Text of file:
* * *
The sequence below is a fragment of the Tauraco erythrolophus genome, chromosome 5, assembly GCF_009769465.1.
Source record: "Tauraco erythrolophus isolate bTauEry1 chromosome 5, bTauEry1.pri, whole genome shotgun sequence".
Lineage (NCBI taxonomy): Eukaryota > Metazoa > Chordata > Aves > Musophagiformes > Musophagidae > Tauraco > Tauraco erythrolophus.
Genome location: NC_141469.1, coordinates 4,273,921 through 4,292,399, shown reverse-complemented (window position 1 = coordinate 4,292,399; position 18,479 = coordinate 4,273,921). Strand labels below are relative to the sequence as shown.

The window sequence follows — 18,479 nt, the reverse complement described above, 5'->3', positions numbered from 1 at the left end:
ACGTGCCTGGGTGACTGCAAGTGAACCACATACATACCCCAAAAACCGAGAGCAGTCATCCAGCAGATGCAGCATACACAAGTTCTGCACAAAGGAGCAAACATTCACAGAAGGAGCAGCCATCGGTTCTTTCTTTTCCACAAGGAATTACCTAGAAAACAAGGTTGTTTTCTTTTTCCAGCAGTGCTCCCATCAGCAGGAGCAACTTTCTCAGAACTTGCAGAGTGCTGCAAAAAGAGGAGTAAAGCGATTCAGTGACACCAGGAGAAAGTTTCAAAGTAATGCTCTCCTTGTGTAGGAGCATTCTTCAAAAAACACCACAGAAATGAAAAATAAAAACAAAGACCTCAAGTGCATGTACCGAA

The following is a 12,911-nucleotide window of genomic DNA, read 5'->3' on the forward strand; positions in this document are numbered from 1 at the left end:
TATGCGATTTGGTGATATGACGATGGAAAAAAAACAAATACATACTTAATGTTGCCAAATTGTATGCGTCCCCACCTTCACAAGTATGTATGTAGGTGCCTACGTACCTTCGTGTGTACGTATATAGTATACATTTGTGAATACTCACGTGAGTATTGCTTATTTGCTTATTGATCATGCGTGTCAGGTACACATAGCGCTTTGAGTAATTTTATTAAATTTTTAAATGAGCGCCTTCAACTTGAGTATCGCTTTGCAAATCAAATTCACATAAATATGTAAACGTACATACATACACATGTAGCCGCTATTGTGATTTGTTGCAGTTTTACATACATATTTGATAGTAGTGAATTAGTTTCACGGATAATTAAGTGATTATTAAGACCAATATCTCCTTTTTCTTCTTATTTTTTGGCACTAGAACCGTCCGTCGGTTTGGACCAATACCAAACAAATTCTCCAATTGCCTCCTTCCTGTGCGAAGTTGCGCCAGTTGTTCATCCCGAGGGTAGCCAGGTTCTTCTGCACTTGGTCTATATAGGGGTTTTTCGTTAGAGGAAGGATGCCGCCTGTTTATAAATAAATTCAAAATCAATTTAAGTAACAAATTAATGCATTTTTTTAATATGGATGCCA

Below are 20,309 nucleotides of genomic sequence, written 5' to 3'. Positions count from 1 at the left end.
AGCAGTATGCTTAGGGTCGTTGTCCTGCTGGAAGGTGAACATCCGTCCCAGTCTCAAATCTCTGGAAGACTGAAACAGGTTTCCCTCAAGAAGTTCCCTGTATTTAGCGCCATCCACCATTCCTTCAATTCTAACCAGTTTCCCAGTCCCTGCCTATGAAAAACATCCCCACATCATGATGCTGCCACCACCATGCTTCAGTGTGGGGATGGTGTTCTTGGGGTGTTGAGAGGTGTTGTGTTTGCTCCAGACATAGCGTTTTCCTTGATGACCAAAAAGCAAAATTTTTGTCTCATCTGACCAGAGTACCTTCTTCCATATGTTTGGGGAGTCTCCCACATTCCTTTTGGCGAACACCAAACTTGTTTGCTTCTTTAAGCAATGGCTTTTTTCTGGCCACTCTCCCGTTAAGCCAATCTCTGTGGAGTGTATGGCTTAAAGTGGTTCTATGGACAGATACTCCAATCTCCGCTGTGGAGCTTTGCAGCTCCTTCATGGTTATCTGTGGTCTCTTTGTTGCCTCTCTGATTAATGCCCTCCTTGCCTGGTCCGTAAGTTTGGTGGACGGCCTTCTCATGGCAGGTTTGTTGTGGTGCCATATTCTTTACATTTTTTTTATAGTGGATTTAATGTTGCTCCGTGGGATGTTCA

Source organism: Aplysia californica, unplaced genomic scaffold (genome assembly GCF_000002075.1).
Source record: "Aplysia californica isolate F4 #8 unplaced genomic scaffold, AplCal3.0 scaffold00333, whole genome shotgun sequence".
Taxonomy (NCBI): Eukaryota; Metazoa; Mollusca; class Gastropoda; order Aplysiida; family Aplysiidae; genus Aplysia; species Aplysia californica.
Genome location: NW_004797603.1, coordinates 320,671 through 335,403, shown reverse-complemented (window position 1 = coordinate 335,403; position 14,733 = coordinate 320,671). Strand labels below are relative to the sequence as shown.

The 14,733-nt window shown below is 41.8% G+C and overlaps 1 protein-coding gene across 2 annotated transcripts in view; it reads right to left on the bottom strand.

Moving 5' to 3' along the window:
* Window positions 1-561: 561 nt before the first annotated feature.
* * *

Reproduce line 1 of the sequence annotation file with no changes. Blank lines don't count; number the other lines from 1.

The sequence below is a fragment of the Tauraco erythrolophus genome, chromosome 5, assembly GCF_009769465.1.